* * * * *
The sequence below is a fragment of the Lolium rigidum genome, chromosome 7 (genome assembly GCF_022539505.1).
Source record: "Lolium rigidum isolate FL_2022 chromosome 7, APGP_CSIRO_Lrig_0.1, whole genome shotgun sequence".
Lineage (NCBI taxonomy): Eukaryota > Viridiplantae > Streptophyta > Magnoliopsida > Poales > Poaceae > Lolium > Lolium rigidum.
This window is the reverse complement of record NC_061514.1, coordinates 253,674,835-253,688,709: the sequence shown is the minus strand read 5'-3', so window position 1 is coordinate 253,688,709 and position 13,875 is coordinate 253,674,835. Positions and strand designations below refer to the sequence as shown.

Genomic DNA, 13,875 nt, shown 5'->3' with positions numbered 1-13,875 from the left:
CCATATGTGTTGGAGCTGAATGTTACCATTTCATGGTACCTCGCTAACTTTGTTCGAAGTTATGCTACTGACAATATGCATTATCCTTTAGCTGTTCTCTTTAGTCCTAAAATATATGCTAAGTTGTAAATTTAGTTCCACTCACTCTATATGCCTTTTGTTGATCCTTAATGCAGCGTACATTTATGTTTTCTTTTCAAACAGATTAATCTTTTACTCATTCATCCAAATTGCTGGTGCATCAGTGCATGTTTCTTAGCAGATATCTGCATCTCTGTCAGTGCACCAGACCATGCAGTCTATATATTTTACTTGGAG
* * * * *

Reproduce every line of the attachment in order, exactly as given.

The sequence below is a fragment of the Lolium rigidum genome, chromosome 7 (genome assembly GCF_022539505.1).
Source record: "Lolium rigidum isolate FL_2022 chromosome 7, APGP_CSIRO_Lrig_0.1, whole genome shotgun sequence".
Lineage (NCBI taxonomy): Eukaryota > Viridiplantae > Streptophyta > Magnoliopsida > Poales > Poaceae > Lolium > Lolium rigidum.
This window is the reverse complement of record NC_061514.1, coordinates 253,674,835-253,688,709: the sequence shown is the minus strand read 5'-3', so window position 1 is coordinate 253,688,709 and position 13,875 is coordinate 253,674,835. Positions and strand designations below refer to the sequence as shown.

Genomic DNA, 13,875 nt, shown 5'->3' with positions numbered 1-13,875 from the left:
CCATATGTGTTGGAGCTGAATGTTACCATTTCATGGTACCTCGCTAACTTTGTTCGAAGTTATGCTACTGACAATATGCATTATCCTTTAGCTGTTCTCTTTAGTCCTAAAATATATGCTAAGTTGTAAATTTAGTTCCACTCACTCTATATGCCTTTTGTTGATCCTTAATGCAGCGTACATTTATGTTTTCTTTTCAAACAGATTAATCTTTTACTCATTCATCCAAATTGCTGGTGCATCAGTGCATGTTTCTTAGCAGATATCTGCATCTCTGTCAGTGCACCAGACCATGCAGTCTATATATTTTACTTGGAG